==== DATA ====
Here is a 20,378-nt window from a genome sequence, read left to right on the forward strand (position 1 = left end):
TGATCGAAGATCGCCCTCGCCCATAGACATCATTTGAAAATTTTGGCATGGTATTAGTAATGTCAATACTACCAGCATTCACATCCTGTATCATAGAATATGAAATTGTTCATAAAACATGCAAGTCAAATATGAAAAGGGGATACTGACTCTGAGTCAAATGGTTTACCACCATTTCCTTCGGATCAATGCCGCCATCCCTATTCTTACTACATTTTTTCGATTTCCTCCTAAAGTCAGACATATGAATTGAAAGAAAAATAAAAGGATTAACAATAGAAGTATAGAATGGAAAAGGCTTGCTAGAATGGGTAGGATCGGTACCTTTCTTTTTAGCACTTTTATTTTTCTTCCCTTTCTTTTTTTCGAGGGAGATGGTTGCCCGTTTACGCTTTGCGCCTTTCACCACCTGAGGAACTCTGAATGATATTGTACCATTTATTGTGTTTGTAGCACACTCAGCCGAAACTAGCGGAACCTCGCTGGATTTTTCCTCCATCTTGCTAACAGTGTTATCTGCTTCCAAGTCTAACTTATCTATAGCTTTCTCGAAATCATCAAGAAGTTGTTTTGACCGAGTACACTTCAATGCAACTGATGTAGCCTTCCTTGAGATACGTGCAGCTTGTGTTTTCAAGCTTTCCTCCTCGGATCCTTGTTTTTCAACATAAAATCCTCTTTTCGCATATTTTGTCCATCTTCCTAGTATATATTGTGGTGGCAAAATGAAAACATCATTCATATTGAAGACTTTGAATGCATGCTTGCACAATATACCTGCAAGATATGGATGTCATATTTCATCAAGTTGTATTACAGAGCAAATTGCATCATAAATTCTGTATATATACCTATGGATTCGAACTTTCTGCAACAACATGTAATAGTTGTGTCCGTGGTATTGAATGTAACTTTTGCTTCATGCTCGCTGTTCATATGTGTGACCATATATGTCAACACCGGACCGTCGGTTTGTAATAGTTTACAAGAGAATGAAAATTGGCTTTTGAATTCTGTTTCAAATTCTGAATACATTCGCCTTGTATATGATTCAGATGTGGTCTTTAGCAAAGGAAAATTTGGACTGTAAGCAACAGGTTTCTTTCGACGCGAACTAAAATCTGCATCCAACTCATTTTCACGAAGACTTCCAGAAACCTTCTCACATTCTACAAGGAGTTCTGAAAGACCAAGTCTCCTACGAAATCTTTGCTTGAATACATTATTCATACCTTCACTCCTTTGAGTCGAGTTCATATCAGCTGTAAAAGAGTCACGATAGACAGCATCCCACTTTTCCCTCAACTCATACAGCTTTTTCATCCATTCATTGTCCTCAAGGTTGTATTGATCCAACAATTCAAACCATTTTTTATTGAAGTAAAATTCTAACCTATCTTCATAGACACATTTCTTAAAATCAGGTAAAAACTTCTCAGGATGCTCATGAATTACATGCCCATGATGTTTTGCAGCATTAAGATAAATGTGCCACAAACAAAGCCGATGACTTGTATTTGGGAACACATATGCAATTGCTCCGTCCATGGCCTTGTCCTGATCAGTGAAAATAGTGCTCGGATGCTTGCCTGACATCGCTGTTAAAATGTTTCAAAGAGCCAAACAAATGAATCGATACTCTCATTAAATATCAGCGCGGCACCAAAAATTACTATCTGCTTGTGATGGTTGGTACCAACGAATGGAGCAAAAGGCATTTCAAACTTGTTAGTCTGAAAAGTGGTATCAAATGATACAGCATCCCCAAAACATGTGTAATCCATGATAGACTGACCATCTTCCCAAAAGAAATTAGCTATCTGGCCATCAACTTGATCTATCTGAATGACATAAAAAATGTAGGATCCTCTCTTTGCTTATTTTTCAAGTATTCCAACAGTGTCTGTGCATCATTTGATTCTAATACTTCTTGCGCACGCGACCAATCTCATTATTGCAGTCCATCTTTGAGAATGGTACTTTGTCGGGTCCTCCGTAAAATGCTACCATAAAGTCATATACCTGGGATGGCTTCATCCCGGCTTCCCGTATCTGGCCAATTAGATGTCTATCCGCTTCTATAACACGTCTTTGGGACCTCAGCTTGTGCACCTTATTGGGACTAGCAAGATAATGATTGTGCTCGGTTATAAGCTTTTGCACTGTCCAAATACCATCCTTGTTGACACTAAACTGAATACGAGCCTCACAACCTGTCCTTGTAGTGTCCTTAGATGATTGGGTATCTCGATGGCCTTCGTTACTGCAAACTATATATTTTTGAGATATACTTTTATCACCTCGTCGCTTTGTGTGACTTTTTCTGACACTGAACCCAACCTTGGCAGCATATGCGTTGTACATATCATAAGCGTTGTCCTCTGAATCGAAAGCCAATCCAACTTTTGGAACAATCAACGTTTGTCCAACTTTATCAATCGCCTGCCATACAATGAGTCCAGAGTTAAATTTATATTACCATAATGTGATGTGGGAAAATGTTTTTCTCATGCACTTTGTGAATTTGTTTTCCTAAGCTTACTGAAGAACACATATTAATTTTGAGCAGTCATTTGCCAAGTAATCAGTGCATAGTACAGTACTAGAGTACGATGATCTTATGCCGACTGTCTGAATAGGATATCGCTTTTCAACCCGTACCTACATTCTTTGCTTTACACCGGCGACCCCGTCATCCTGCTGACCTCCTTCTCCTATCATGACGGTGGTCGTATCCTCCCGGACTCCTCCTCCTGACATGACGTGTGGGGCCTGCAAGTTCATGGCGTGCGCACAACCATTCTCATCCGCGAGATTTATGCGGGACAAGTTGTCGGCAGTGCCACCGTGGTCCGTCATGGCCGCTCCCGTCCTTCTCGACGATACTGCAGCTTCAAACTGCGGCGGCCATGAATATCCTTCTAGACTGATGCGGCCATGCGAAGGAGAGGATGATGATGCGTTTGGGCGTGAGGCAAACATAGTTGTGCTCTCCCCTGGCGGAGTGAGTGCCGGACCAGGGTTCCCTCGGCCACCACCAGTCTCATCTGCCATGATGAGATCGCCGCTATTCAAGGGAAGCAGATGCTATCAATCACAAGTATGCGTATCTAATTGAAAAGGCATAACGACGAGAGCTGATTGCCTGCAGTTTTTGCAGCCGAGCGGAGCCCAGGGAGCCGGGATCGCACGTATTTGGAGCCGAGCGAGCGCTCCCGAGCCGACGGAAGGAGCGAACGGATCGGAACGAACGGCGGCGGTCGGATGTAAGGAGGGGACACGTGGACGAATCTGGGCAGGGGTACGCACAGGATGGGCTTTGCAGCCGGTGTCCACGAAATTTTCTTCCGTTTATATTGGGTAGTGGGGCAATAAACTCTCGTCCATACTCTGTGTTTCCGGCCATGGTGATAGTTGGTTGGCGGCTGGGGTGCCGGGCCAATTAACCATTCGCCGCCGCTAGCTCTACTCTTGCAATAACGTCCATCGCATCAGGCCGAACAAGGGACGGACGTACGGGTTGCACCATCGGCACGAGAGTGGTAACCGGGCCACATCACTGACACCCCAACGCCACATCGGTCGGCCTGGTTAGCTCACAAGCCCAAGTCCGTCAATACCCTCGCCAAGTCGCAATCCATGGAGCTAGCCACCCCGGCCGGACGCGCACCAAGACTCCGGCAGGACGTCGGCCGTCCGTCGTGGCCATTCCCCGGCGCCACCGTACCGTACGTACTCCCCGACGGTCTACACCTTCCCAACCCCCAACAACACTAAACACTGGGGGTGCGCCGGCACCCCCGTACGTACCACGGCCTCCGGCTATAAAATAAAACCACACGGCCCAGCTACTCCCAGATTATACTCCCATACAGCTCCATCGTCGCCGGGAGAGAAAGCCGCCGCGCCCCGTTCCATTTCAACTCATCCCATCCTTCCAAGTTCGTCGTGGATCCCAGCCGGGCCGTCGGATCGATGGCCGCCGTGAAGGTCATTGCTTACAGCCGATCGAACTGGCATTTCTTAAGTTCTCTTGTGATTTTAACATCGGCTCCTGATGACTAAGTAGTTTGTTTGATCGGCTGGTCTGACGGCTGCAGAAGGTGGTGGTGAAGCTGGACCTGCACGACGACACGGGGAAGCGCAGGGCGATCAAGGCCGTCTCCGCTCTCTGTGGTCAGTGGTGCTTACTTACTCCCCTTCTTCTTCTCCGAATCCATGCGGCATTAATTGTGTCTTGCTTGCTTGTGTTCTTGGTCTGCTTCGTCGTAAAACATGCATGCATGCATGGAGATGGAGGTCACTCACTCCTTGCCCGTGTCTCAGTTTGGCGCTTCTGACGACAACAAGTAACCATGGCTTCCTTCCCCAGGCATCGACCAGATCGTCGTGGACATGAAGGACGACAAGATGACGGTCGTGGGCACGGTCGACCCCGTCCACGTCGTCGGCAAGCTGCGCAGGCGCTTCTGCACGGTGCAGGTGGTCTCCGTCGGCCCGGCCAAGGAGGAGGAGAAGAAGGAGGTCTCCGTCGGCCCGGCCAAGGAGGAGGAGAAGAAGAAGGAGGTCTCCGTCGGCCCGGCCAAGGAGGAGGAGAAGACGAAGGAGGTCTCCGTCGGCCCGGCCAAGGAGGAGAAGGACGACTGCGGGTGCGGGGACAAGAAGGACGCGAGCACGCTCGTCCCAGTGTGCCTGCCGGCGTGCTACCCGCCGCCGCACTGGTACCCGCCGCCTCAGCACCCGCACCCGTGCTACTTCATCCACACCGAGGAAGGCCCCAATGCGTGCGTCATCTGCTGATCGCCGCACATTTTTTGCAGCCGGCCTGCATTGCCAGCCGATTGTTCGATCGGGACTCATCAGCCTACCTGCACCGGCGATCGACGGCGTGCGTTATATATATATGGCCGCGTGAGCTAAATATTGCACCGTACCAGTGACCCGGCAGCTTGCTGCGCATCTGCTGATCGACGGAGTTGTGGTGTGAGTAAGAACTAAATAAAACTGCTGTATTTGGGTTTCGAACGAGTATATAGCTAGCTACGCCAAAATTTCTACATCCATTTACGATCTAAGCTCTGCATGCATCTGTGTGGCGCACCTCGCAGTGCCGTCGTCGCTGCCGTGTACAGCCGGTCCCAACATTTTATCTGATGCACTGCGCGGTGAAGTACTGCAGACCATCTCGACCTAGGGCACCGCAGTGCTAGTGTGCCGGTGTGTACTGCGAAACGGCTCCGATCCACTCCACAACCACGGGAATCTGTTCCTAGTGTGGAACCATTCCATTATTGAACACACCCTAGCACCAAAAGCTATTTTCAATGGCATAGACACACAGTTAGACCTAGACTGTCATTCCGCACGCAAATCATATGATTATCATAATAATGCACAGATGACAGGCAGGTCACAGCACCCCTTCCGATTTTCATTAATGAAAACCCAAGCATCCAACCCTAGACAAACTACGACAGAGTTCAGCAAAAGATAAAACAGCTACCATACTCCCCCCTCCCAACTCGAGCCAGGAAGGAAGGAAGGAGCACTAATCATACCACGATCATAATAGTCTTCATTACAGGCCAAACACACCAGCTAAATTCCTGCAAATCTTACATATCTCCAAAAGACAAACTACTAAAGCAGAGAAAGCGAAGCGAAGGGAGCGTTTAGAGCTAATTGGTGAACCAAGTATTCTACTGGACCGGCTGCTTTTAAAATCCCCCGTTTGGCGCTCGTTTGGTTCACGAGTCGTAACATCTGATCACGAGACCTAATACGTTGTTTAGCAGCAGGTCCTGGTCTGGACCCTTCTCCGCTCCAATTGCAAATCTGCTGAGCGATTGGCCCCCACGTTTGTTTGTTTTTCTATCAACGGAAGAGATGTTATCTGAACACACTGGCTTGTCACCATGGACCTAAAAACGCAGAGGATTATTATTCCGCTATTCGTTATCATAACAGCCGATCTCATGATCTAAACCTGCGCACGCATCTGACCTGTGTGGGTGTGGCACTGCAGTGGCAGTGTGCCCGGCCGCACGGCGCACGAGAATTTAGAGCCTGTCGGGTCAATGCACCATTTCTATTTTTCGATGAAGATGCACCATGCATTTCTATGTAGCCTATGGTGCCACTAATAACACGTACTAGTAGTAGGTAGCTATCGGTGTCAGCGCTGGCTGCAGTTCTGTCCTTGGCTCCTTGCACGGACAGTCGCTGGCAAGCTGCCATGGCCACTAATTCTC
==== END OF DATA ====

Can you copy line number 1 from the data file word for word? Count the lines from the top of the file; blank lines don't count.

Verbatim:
Here is a 20,378-nt window from a genome sequence, read left to right on the forward strand (position 1 = left end):